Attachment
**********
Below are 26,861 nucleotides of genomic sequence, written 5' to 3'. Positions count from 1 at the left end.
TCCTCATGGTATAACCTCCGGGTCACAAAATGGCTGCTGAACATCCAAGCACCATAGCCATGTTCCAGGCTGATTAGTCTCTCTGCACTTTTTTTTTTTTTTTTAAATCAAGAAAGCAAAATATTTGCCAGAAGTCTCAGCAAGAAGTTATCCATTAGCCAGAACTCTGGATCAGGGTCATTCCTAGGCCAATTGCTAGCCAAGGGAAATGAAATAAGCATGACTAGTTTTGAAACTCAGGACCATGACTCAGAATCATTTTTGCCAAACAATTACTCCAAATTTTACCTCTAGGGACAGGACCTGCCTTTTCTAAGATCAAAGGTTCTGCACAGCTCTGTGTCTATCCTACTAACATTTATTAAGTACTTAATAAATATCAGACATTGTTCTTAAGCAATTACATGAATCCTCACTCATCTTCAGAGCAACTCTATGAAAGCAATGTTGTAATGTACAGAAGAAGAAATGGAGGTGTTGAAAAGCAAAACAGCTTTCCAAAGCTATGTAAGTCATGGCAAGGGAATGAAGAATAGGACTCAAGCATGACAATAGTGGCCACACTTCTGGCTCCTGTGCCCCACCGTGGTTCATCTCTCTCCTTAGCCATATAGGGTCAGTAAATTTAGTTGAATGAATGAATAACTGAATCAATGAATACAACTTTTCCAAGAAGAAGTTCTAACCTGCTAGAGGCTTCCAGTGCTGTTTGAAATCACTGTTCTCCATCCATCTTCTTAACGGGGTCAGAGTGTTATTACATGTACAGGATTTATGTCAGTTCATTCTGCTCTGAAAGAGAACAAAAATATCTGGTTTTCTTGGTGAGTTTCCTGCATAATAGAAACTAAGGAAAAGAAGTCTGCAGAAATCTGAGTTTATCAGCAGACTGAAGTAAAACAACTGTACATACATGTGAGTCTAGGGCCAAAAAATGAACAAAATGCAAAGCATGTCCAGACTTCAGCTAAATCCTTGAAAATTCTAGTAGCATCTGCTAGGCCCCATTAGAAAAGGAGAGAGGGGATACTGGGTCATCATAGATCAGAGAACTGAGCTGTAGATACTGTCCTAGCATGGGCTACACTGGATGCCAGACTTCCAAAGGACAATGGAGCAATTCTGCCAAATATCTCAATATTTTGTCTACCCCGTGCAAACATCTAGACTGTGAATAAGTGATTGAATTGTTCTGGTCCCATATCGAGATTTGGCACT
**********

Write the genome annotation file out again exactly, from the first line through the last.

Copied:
Below are 26,861 nucleotides of genomic sequence, written 5' to 3'. Positions count from 1 at the left end.
TCCTCATGGTATAACCTCCGGGTCACAAAATGGCTGCTGAACATCCAAGCACCATAGCCATGTTCCAGGCTGATTAGTCTCTCTGCACTTTTTTTTTTTTTTTTAAATCAAGAAAGCAAAATATTTGCCAGAAGTCTCAGCAAGAAGTTATCCATTAGCCAGAACTCTGGATCAGGGTCATTCCTAGGCCAATTGCTAGCCAAGGGAAATGAAATAAGCATGACTAGTTTTGAAACTCAGGACCATGACTCAGAATCATTTTTGCCAAACAATTACTCCAAATTTTACCTCTAGGGACAGGACCTGCCTTTTCTAAGATCAAAGGTTCTGCACAGCTCTGTGTCTATCCTACTAACATTTATTAAGTACTTAATAAATATCAGACATTGTTCTTAAGCAATTACATGAATCCTCACTCATCTTCAGAGCAACTCTATGAAAGCAATGTTGTAATGTACAGAAGAAGAAATGGAGGTGTTGAAAAGCAAAACAGCTTTCCAAAGCTATGTAAGTCATGGCAAGGGAATGAAGAATAGGACTCAAGCATGACAATAGTGGCCACACTTCTGGCTCCTGTGCCCCACCGTGGTTCATCTCTCTCCTTAGCCATATAGGGTCAGTAAATTTAGTTGAATGAATGAATAACTGAATCAATGAATACAACTTTTCCAAGAAGAAGTTCTAACCTGCTAGAGGCTTCCAGTGCTGTTTGAAATCACTGTTCTCCATCCATCTTCTTAACGGGGTCAGAGTGTTATTACATGTACAGGATTTATGTCAGTTCATTCTGCTCTGAAAGAGAACAAAAATATCTGGTTTTCTTGGTGAGTTTCCTGCATAATAGAAACTAAGGAAAAGAAGTCTGCAGAAATCTGAGTTTATCAGCAGACTGAAGTAAAACAACTGTACATACATGTGAGTCTAGGGCCAAAAAATGAACAAAATGCAAAGCATGTCCAGACTTCAGCTAAATCCTTGAAAATTCTAGTAGCATCTGCTAGGCCCCATTAGAAAAGGAGAGAGGGGATACTGGGTCATCATAGATCAGAGAACTGAGCTGTAGATACTGTCCTAGCATGGGCTACACTGGATGCCAGACTTCCAAAGGACAATGGAGCAATTCTGCCAAATATCTCAATATTTTGTCTACCCCGTGCAAACATCTAGACTGTGAATAAGTGATTGAATTGTTCTGGTCCCATATCGAGATTTGGCACT